Here is the prayer I put in my phone at 12:56am on February 8, 2017.

It’s very rary that I pray. Please don’t leave me baby girl. I pray for health, strong and consistent heartbeats, attachment until week 40 to the moment where you take your first gaping breath into this bright beautiful world that we will turn upside down for you if needed. Can you feel my heartbeat like I can feel yours? Can you feel how much I love you and will care for you? Your dad and I love you, please don’t go. Don’t leave. I’m scared, but I saw your heart pulse. Little flutters and patters and squirms. Like you know we were watching. I love you so much, even though I don’t know your name yet. You’re mine, you’re ours. Through and through. I’ll nurture you and love you forever. Stay with me, please, forever. 

❤ ❤ ❤ ❤ ❤ ❤

From that moment on, we had a series of good news. Audible heartbeats, visual movements. It wasn’t obvious what was causing the bleeding, but through an anatomy scan I had shortly thereafter that week and after another bout of bleeding and what appeared to be incredibly terrifying clots that followed, we discovered that I have partial placenta previa. My placenta is approximately 3mm away from my cervix – or the width of two pennies. And, as a result, everything normal that we had planned throughout the next few weeks has had to, unfortunately, hit the pause button. 5 flights, 1 babymoon, 1 sister/mom trip, 1 hotel room and 2 Broadway show ticket cancellations later, I’m officially on near bed rest. I’m working, but I’m not able to do any of the things that I envisioned myself doing throughout this pregnancy. No yoga, no walking the dog, no walks on the beach. No travel, no babymoon. No long awaited Hamilton (I bought those tickets almost one year ago).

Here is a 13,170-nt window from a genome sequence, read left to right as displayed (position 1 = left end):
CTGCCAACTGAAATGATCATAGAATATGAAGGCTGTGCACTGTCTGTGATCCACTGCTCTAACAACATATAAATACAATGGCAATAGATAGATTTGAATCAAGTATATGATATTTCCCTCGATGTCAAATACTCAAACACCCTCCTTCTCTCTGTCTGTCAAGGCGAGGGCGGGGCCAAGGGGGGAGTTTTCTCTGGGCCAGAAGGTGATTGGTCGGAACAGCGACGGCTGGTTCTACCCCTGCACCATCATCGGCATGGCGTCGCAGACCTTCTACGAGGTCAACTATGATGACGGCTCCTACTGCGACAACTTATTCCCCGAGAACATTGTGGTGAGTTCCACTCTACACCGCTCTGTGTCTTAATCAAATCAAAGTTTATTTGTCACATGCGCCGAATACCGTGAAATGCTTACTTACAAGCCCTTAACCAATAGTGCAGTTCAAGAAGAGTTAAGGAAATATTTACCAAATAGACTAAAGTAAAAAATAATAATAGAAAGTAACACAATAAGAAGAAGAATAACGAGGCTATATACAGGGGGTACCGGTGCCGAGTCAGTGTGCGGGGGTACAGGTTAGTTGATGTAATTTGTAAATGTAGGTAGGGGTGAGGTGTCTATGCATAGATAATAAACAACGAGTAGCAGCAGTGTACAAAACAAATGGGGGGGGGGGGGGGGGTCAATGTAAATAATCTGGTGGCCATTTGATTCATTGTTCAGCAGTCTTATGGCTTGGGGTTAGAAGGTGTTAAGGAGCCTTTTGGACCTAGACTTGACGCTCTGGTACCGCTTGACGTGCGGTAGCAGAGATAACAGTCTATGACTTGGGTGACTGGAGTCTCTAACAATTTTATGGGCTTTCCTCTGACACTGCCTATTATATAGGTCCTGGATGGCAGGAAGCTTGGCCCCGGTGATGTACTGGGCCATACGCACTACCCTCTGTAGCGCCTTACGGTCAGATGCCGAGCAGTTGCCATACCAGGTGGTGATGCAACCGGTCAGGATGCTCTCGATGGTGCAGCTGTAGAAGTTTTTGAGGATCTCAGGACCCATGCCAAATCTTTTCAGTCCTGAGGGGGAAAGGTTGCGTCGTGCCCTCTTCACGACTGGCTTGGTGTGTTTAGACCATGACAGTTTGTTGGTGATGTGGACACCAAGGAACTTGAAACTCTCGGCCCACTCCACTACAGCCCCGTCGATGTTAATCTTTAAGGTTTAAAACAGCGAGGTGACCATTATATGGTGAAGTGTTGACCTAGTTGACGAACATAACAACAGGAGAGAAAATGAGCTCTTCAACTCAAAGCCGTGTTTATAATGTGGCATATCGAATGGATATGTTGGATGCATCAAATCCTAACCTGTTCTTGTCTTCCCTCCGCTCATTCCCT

And, while there is a small part of me that grieves that this pregnancy isn’t “normal”, my heart is unbearably happy and grateful that this happened – a reminder that I will always be a mom first, and the normalcy that we so often ache for will ultimately take a back seat for this little life we’re bringing into the world. Nothing is ever ideal. Life will never, ever be what we plan for. But our souls will adapt. Our agile hearts will grow stronger and our minds will help us navigate the next best step. That’s all we can do. Take this crazy wild adventure one step at a time.